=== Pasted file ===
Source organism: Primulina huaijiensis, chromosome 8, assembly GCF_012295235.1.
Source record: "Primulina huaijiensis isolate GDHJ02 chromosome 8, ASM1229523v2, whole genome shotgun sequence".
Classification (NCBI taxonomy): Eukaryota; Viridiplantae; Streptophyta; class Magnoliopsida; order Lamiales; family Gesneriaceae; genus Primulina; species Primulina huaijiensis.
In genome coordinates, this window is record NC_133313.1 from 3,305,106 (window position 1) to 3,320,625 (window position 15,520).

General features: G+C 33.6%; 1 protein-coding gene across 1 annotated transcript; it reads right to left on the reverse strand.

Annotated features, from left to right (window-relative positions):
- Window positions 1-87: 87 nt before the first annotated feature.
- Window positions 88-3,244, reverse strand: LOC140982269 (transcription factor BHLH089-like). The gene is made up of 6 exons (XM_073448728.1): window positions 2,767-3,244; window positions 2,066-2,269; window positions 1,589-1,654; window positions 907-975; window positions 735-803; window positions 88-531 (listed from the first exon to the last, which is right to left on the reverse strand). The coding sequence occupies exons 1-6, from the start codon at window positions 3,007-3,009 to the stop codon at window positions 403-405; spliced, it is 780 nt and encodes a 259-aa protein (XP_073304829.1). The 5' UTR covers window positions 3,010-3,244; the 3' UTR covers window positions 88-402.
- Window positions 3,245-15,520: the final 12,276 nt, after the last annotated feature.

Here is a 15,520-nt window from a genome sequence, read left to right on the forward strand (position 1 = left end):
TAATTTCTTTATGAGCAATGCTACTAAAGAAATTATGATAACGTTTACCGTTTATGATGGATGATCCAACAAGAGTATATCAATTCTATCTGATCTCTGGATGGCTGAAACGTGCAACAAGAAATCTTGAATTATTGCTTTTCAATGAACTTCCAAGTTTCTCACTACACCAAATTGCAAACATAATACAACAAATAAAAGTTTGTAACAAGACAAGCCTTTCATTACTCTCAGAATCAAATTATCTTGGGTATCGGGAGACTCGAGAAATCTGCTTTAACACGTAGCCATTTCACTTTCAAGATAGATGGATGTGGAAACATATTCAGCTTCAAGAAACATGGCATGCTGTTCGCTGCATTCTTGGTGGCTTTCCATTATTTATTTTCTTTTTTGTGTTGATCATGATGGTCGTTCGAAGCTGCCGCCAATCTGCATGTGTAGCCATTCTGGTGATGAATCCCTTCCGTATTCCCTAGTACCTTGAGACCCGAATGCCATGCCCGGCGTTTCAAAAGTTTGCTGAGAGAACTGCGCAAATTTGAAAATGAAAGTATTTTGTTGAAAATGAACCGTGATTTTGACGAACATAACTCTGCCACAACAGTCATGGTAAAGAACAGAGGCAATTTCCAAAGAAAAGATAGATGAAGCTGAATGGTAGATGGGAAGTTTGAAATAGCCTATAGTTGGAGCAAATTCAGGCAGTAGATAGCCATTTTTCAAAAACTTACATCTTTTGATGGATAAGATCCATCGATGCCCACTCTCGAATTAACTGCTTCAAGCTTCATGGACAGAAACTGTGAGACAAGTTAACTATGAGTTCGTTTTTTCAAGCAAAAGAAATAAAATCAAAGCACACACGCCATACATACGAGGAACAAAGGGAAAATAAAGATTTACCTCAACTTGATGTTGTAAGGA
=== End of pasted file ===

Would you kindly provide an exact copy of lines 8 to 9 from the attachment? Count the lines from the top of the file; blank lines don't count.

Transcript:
- Window positions 88-3,244, reverse strand: LOC140982269 (transcription factor BHLH089-like). The gene is made up of 6 exons (XM_073448728.1): window positions 2,767-3,244; window positions 2,066-2,269; window positions 1,589-1,654; window positions 907-975; window positions 735-803; window positions 88-531 (listed from the first exon to the last, which is right to left on the reverse strand). The coding sequence occupies exons 1-6, from the start codon at window positions 3,007-3,009 to the stop codon at window positions 403-405; spliced, it is 780 nt and encodes a 259-aa protein (XP_073304829.1). The 5' UTR covers window positions 3,010-3,244; the 3' UTR covers window positions 88-402.
- Window positions 3,245-15,520: the final 12,276 nt, after the last annotated feature.